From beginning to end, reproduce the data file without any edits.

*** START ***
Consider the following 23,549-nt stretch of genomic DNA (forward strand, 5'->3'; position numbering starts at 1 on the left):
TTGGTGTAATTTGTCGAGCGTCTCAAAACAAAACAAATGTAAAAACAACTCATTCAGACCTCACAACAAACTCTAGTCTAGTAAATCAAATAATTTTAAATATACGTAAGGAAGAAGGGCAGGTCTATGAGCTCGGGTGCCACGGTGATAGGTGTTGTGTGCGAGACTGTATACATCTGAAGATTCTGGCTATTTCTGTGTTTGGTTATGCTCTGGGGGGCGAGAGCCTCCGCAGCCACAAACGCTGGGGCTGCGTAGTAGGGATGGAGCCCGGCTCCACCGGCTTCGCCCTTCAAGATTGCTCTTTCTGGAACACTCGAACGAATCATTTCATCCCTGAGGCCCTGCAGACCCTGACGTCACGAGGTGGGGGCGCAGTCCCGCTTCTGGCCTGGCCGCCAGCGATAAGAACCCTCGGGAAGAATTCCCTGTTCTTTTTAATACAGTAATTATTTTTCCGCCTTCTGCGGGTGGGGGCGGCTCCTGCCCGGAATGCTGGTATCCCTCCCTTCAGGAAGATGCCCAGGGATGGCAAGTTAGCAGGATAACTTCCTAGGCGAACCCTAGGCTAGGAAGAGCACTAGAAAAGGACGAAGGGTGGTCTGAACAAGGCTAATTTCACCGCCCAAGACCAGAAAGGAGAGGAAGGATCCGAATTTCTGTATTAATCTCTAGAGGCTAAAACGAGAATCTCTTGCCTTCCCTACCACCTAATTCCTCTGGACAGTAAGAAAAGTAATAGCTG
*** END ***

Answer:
Consider the following 23,549-nt stretch of genomic DNA (forward strand, 5'->3'; position numbering starts at 1 on the left):
TTGGTGTAATTTGTCGAGCGTCTCAAAACAAAACAAATGTAAAAACAACTCATTCAGACCTCACAACAAACTCTAGTCTAGTAAATCAAATAATTTTAAATATACGTAAGGAAGAAGGGCAGGTCTATGAGCTCGGGTGCCACGGTGATAGGTGTTGTGTGCGAGACTGTATACATCTGAAGATTCTGGCTATTTCTGTGTTTGGTTATGCTCTGGGGGGCGAGAGCCTCCGCAGCCACAAACGCTGGGGCTGCGTAGTAGGGATGGAGCCCGGCTCCACCGGCTTCGCCCTTCAAGATTGCTCTTTCTGGAACACTCGAACGAATCATTTCATCCCTGAGGCCCTGCAGACCCTGACGTCACGAGGTGGGGGCGCAGTCCCGCTTCTGGCCTGGCCGCCAGCGATAAGAACCCTCGGGAAGAATTCCCTGTTCTTTTTAATACAGTAATTATTTTTCCGCCTTCTGCGGGTGGGGGCGGCTCCTGCCCGGAATGCTGGTATCCCTCCCTTCAGGAAGATGCCCAGGGATGGCAAGTTAGCAGGATAACTTCCTAGGCGAACCCTAGGCTAGGAAGAGCACTAGAAAAGGACGAAGGGTGGTCTGAACAAGGCTAATTTCACCGCCCAAGACCAGAAAGGAGAGGAAGGATCCGAATTTCTGTATTAATCTCTAGAGGCTAAAACGAGAATCTCTTGCCTTCCCTACCACCTAATTCCTCTGGACAGTAAGAAAAGTAATAGCTG